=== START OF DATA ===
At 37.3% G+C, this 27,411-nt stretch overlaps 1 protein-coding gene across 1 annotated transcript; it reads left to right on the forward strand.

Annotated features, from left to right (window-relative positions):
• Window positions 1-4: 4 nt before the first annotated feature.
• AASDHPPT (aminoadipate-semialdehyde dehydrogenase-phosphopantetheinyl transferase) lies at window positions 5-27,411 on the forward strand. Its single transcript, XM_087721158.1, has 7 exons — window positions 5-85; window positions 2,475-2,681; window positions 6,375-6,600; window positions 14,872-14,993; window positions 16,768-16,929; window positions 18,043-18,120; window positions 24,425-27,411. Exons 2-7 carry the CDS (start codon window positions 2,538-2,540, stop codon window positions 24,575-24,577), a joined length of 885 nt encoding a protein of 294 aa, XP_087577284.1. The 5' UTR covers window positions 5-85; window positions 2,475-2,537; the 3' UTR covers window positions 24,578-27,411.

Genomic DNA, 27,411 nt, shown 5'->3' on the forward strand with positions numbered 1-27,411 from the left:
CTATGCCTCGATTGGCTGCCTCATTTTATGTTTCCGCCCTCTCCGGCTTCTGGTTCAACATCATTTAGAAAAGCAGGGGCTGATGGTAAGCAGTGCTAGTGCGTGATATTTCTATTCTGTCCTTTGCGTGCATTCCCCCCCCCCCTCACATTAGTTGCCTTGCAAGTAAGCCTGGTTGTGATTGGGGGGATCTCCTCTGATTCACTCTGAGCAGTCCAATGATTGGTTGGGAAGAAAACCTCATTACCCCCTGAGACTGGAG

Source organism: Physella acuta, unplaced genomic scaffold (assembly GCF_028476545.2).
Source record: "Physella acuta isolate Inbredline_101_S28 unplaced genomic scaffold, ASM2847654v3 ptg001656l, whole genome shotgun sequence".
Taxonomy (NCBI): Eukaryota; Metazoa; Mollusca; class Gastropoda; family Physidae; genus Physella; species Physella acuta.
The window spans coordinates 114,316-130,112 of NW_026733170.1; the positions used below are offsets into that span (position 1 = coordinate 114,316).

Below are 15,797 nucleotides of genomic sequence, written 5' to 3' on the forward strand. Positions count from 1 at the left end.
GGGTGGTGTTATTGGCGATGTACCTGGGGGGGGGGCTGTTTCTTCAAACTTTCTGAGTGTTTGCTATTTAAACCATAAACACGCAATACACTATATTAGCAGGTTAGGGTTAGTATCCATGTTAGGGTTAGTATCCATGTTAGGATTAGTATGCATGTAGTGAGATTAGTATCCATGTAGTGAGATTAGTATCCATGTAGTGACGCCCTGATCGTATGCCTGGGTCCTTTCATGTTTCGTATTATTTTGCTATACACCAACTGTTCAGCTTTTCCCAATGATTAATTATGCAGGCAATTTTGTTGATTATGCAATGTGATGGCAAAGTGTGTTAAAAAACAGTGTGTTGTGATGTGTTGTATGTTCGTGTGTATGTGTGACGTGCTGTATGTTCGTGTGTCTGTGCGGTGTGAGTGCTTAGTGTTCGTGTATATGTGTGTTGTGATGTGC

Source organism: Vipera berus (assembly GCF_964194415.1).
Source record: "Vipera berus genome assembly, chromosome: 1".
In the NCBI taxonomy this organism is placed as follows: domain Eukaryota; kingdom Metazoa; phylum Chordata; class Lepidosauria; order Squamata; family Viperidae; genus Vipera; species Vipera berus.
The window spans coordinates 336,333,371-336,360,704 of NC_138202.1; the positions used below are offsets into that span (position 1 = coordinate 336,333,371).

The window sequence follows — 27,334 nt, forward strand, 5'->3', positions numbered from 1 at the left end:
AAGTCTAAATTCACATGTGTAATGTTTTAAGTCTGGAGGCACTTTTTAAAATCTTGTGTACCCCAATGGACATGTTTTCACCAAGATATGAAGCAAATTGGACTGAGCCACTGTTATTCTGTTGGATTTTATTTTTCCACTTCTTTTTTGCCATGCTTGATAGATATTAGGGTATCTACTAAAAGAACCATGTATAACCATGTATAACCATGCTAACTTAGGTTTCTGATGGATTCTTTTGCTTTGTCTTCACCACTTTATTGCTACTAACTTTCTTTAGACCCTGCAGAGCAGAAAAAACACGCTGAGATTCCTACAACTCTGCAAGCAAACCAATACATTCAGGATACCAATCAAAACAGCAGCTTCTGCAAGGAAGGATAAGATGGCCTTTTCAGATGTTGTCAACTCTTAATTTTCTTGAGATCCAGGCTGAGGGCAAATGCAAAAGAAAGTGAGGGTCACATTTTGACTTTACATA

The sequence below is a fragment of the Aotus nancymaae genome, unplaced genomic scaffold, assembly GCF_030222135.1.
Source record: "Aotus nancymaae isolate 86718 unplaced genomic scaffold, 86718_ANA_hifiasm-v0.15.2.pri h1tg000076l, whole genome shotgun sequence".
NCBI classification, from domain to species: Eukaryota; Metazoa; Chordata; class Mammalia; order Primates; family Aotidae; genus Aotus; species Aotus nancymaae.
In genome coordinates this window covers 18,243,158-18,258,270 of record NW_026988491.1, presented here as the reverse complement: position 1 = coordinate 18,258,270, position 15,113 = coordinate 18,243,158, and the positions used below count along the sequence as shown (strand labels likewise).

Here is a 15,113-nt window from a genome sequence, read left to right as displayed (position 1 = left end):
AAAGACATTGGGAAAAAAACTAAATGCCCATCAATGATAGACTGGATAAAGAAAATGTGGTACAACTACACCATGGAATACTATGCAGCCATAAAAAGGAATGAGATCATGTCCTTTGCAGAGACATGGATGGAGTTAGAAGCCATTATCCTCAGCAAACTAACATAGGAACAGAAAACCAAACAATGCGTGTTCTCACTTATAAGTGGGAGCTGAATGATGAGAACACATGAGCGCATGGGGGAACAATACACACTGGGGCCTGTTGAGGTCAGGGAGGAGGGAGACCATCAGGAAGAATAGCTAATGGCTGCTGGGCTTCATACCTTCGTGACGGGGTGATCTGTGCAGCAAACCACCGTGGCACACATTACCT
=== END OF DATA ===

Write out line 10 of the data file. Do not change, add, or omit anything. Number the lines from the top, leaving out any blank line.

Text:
The window spans coordinates 114,316-130,112 of NW_026733170.1; the positions used below are offsets into that span (position 1 = coordinate 114,316).